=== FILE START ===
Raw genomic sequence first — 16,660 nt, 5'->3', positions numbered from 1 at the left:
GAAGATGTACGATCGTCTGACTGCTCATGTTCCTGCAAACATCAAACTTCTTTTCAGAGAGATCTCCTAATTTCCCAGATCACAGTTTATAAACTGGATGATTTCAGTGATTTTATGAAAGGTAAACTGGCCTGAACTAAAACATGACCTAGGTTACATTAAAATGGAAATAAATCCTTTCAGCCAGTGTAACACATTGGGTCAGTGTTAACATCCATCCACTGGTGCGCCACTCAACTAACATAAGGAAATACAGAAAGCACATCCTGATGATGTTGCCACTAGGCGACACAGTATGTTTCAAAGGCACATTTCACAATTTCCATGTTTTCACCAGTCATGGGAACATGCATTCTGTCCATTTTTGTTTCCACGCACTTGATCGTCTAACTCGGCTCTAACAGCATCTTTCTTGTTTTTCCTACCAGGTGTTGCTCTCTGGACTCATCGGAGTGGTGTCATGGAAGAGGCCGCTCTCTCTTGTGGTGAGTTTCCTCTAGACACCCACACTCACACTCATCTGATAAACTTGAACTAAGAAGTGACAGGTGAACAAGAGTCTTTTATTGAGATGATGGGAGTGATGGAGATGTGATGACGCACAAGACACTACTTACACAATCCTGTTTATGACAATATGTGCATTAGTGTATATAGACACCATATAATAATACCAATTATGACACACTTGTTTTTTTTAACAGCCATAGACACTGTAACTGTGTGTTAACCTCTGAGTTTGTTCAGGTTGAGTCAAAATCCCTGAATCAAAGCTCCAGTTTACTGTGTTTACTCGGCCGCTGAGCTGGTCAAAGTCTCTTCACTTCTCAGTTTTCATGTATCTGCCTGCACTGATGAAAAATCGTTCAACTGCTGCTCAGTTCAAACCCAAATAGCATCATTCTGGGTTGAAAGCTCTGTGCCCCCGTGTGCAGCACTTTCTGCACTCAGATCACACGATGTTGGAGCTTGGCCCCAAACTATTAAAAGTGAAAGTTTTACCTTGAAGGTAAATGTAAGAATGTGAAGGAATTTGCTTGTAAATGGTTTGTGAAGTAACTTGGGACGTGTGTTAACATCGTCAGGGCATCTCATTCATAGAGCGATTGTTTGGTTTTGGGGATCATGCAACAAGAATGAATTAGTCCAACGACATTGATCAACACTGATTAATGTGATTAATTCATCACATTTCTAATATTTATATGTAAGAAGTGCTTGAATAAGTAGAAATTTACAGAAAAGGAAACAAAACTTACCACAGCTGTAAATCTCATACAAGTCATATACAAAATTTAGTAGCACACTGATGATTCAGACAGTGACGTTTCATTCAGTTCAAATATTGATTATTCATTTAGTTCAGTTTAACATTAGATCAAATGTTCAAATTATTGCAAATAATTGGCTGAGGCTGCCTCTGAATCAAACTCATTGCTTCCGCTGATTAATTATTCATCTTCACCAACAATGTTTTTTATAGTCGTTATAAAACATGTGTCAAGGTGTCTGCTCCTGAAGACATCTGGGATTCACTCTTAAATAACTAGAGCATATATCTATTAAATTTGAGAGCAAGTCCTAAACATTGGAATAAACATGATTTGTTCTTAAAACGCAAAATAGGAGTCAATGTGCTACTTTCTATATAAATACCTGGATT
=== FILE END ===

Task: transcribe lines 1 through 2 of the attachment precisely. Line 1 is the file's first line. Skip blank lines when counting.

Raw genomic sequence first — 16,660 nt, 5'->3', positions numbered from 1 at the left:
GAAGATGTACGATCGTCTGACTGCTCATGTTCCTGCAAACATCAAACTTCTTTTCAGAGAGATCTCCTAATTTCCCAGATCACAGTTTATAAACTGGATGATTTCAGTGATTTTATGAAAGGTAAACTGGCCTGAACTAAAACATGACCTAGGTTACATTAAAATGGAAATAAATCCTTTCAGCCAGTGTAACACATTGGGTCAGTGTTAACATCCATCCACTGGTGCGCCACTCAACTAACATAAGGAAATACAGAAAGCACATCCTGATGATGTTGCCACTAGGCGACACAGTATGTTTCAAAGGCACATTTCACAATTTCCATGTTTTCACCAGTCATGGGAACATGCATTCTGTCCATTTTTGTTTCCACGCACTTGATCGTCTAACTCGGCTCTAACAGCATCTTTCTTGTTTTTCCTACCAGGTGTTGCTCTCTGGACTCATCGGAGTGGTGTCATGGAAGAGGCCGCTCTCTCTTGTGGTGAGTTTCCTCTAGACACCCACACTCACACTCATCTGATAAACTTGAACTAAGAAGTGACAGGTGAACAAGAGTCTTTTATTGAGATGATGGGAGTGATGGAGATGTGATGACGCACAAGACACTACTTACACAATCCTGTTTATGACAATATGTGCATTAGTGTATATAGACACCATATAATAATACCAATTATGACACACTTGTTTTTTTTAACAGCCATAGACACTGTAACTGTGTGTTAACCTCTGAGTTTGTTCAGGTTGAGTCAAAATCCCTGAATCAAAGCTCCAGTTTACTGTGTTTACTCGGCCGCTGAGCTGGTCAAAGTCTCTTCACTTCTCAGTTTTCATGTATCTGCCTGCACTGATGAAAAATCGTTCAACTGCTGCTCAGTTCAAACCCAAATAGCATCATTCTGGGTTGAAAGCTCTGTGCCCCCGTGTGCAGCACTTTCTGCACTCAGATCACACGATGTTGGAGCTTGGCCCCAAACTATTAAAAGTGAAAGTTTTACCTTGAAGGTAAATGTAAGAATGTGAAGGAATTTGCTTGTAAATGGTTTGTGAAGTAACTTGGGACGTGTGTTAACATCGTCAGGGCATCTCATTCATAGAGCGATTGTTTGGTTTTGGGGATCATGCAACAAGAATGAATTAGTCCAACGACATTGATCAACACTGATTAATGTGATTAATTCATCACATTTCTAATATTTATATGTAAGAAGTGCTTGAATAAGTAGAAATTTACAGAAAAGGAAACAAAACTTACCACAGCTGTAAATCTCATACAAGTCATATACAAAATTTAGTAGCACACTGATGATTCAGACAGTGACGTTTCATTCAGTTCAAATATTGATTATTCATTTAGTTCAGTTTAACATTAGATCAAATGTTCAAATTATTGCAAATAATTGGCTGAGGCTGCCTCTGAATCAAACTCATTGCTTCCGCTGATTAATTATTCATCTTCACCAACAATGTTTTTTATAGTCGTTATAAAACATGTGTCAAGGTGTCTGCTCCTGAAGACATCTGGGATTCACTCTTAAATAACTAGAGCATATATCTATTAAATTTGAGAGCAAGTCCTAAACATTGGAATAAACATGATTTGTTCTTAAAACGCAAAATAGGAGTCAATGTGCTACTTTCTATATAAATACCTGGATT